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The U.S. Consumer Product Safety Commission today announced it's "actively" investigating Lumber Liquidators laminate flooring, following an episode of 60 Minutes that claimed some of the company’s Chinese-made laminates contain high levels of formaldehyde.
CPSC Chairman Elliot Kaye said in a teleconference Wednesday that the agency is currently looking only at Chinese-manufactured products, although the investigation could expand.
Consumers worried about their floors and hoping for quick answers are likely to be disappointed, though.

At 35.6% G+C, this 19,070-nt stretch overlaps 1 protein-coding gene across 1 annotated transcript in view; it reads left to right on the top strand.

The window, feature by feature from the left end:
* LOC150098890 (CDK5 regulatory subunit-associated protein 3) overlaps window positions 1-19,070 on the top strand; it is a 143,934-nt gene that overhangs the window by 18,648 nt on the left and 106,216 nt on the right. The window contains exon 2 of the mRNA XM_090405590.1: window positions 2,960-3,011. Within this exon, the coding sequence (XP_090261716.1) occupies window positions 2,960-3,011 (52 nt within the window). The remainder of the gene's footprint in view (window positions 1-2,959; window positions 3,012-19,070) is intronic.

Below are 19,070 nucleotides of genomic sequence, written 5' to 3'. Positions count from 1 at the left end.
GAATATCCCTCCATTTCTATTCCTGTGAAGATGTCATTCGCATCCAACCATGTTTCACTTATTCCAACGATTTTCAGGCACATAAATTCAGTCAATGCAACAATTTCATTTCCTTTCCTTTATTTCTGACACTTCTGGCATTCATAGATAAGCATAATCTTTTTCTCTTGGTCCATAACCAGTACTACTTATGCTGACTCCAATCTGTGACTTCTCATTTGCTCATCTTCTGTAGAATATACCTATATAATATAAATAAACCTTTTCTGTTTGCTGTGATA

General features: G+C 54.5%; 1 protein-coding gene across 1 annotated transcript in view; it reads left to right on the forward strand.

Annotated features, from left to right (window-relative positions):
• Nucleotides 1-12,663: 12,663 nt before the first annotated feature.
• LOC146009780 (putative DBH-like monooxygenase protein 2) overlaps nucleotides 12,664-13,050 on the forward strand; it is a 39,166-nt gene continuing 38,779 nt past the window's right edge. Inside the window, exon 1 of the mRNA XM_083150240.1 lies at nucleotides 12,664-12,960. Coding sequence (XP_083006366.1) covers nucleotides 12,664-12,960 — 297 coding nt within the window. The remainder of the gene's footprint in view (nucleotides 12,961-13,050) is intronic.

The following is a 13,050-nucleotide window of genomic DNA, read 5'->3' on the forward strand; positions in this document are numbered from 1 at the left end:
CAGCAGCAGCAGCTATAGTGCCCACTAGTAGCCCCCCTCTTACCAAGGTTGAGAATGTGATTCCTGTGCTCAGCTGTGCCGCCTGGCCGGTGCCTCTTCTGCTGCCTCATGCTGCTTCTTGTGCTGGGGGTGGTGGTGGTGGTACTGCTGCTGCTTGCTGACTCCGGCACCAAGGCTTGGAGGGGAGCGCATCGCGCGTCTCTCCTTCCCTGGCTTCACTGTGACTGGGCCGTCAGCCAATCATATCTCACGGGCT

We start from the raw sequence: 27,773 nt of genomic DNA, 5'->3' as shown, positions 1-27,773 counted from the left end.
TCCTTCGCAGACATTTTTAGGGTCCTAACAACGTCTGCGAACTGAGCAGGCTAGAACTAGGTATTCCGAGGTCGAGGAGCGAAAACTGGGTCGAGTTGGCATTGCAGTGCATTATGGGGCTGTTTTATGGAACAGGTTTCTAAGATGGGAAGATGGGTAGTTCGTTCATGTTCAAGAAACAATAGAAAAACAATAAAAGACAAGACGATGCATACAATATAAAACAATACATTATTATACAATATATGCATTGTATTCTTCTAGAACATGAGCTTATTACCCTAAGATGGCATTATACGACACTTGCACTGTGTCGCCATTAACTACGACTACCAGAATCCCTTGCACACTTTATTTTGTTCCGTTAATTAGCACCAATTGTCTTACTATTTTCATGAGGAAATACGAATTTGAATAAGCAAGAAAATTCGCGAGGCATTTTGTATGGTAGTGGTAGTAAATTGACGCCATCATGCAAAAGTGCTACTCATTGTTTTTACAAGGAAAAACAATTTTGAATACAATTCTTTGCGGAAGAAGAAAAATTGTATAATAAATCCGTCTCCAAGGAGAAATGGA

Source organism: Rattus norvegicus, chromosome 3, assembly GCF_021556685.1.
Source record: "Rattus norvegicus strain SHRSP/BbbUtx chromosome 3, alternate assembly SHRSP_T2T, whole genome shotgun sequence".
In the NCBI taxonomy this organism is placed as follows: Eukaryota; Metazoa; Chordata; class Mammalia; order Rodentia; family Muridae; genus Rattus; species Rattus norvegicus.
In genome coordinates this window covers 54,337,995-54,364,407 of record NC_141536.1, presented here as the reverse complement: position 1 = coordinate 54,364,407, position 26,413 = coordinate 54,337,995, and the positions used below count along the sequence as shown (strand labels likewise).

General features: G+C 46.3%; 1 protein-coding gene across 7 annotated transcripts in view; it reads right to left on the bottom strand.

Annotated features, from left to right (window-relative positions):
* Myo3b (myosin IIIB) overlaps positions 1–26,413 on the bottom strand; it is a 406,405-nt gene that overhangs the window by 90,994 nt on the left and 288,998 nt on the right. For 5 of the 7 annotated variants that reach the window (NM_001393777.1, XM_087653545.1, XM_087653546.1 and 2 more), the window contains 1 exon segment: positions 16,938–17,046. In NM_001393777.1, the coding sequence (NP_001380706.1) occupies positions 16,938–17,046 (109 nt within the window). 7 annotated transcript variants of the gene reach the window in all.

“I think we’re looking at months, unfortunately, not weeks,” Kaye said, because of the time it takes to test the products and analyze the results.
Unlike the testing featured in 60 Minutes, Kaye said the CPSC will not ask the labs to perform deconstructive testing, in which the glue-and-particle cores of laminate boards, the part most likely to contain formaldehyde, are exposed.
Kaye also said that the CPSC won’t hold the flooring samples to California’s strict formaldehyde-emissions law, one that the EPA is set to take up nationwide but has not yet been implemented.
Lumber Liquidators said it was cooperating with the investigation.
“It is our firm belief that finished product testing, rather than deconstruction, is the best approach to determine consumer safety,” the company said in a statement.